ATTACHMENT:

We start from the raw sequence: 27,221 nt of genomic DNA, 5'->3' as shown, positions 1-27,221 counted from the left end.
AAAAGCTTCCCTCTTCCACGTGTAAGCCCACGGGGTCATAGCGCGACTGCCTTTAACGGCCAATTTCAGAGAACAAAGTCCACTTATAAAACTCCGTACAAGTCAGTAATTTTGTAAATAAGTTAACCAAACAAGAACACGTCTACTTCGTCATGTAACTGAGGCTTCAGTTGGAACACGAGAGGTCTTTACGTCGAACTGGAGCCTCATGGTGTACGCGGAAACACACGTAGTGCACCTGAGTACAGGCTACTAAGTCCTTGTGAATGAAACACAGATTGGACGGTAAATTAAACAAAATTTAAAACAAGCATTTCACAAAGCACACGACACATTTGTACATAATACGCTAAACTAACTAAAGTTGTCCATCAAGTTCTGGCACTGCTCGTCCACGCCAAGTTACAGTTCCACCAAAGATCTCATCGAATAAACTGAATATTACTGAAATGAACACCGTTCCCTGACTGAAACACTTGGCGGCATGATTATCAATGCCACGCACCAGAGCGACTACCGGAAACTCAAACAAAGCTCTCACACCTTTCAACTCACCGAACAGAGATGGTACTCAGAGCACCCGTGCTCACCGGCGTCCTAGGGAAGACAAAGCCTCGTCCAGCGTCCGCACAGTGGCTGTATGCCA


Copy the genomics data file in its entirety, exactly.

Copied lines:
We start from the raw sequence: 27,221 nt of genomic DNA, 5'->3' as shown, positions 1-27,221 counted from the left end.
AAAAGCTTCCCTCTTCCACGTGTAAGCCCACGGGGTCATAGCGCGACTGCCTTTAACGGCCAATTTCAGAGAACAAAGTCCACTTATAAAACTCCGTACAAGTCAGTAATTTTGTAAATAAGTTAACCAAACAAGAACACGTCTACTTCGTCATGTAACTGAGGCTTCAGTTGGAACACGAGAGGTCTTTACGTCGAACTGGAGCCTCATGGTGTACGCGGAAACACACGTAGTGCACCTGAGTACAGGCTACTAAGTCCTTGTGAATGAAACACAGATTGGACGGTAAATTAAACAAAATTTAAAACAAGCATTTCACAAAGCACACGACACATTTGTACATAATACGCTAAACTAACTAAAGTTGTCCATCAAGTTCTGGCACTGCTCGTCCACGCCAAGTTACAGTTCCACCAAAGATCTCATCGAATAAACTGAATATTACTGAAATGAACACCGTTCCCTGACTGAAACACTTGGCGGCATGATTATCAATGCCACGCACCAGAGCGACTACCGGAAACTCAAACAAAGCTCTCACACCTTTCAACTCACCGAACAGAGATGGTACTCAGAGCACCCGTGCTCACCGGCGTCCTAGGGAAGACAAAGCCTCGTCCAGCGTCCGCACAGTGGCTGTATGCCA